Toxins and Coal Plants: A March 8th report from the American Lung Association highlights the urgent need for national standards to limit a plethora of hazardous air pollutants emitted from coal-generating power plants.  Coal plants in the U.S. produce more toxic air pollution than any other industrial source – over 386,000 tons each year.  Among the hazardous toxins released are arsenic, lead, mercury, dioxins, formaldehyde, benzene, radioisotopes, and acid gases like hydrogen chloride. These substances are known or suspected causes of cancers, reproductive problems, birth defects, neural damage, heart attacks, and stroke.  Although most coal-fired plants are concentrated in the Midwest and Southeast, these toxins actually hitch-hike to other states on co-emitted particle pollution that kills about 13,000 people a year. The study “Toxic Air: The Case for Cleaning Up Coal-fired Power Plants” details the health effects of these emissions and the technologies available to reduce them.

Energy Efficient Appliances: According to the March 2nd study by the Consumer Federation of America, 95% of the public favors more energy efficient household items like refrigerators, air conditioners, and clothes washers.  Ninety-six percent cited monetary savings as a reason, 92% said they reduce pollution, and 84% favor them because they would curb greenhouse gases.  Seventy-two percent of respondents supported government standards for energy-efficient appliances, and approximately two-thirds of respondents were aware of existing standards.  Respondents aware of current standards were more likely to support them: 74% versus 64%.  Majority of Americans support efficient appliances even if they have to pay more up front.  “Public Attitudes Toward Energy Efficiency and Appliance Efficiency Standards” also notes that average household energy consumption equaled gasoline consumption in 2009.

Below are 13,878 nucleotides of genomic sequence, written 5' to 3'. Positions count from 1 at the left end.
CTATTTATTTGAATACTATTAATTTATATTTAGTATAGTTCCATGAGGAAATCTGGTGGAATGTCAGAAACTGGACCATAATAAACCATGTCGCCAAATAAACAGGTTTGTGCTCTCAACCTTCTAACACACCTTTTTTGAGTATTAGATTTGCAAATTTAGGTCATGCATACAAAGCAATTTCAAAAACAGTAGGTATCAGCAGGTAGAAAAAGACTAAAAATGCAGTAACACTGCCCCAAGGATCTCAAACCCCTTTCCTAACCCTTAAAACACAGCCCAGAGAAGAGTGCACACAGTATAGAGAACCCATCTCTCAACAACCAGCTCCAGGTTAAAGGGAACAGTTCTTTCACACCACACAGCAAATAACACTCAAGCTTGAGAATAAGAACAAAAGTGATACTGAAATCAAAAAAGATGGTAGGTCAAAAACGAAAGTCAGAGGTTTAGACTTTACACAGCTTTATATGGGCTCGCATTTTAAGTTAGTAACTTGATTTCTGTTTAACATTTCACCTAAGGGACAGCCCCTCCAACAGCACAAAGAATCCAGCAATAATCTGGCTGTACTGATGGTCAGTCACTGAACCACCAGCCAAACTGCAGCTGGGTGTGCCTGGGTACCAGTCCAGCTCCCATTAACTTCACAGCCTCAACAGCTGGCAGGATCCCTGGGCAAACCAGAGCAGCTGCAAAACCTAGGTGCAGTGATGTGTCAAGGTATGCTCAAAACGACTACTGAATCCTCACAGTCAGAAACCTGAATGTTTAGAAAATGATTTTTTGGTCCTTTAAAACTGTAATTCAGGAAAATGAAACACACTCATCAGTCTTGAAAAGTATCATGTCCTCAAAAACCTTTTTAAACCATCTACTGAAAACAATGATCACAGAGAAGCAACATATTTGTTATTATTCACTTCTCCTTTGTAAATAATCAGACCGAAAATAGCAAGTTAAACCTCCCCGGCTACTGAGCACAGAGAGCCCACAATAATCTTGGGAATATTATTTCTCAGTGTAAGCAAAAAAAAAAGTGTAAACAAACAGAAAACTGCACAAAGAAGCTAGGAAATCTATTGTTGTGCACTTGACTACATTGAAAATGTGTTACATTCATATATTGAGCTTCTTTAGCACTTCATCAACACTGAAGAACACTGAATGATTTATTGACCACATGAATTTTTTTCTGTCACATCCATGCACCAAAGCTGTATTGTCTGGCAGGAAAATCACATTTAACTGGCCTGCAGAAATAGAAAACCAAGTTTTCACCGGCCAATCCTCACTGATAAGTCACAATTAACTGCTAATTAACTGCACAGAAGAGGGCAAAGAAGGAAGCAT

Nuclear Energy Support: According to a mid-march USA TODAY/Gallup poll of 1,004 adults, 70% of the public has grown more concerned about the safety of nuclear energy since the crisis unfolded at the reactors in Japan.  Thirty nine percent of the surveyed have grown “a lot more concerned”.  The poll’s results also demonstrate that the overall support for nuclear power decreased to 44%, down from 57% about a week before Japan’s earthquake and tsunami created a crisis situation.

Nuclear – Beyond Disapproval: According to a poll of 814 Americans by ORC International on March 15-16, Japan’s nuclear crisis triggered more than decline in support for nuclear energy.  Fifty three percent of Americans would now support a moratorium on new nuclear plants, 73% oppose federal loan guarantees for reactor construction, 73% would favor holding companies liable for damages resulting from nuclear accidents, 74% would support redirecting federal loan guarantees in favor of wind and solar, and 76% are more supportive of clean energy and energy efficiency as alternatives to more nuclear power.  Among other findings, the survey reveals that over half of Americans residing near nuclear reactors do not know what to do in case of emergency.

EPA Budget: A poll of the general public conducted for Bloomberg News by the veteran Iowa firm Selzer & Co. found that 59% of respondents believe major cuts to U.S. EPA would produce “fairly small” or “little difference” with regard to deficit savings.

New Light Bulbs: Re-Run – an oldie, but goodie!  According to a USA TODAY/Gallup poll from February 15th, seventy one percent of U.S. adults have replaced standard light bulbs at home with LEDs.  Eighty four percent say they are “very satisfied” or “satisfied” with the alternatives.  Sixty one percent of Americans call the 2007 legislation that requires incandescent light bulbs to be more efficient a “good” law.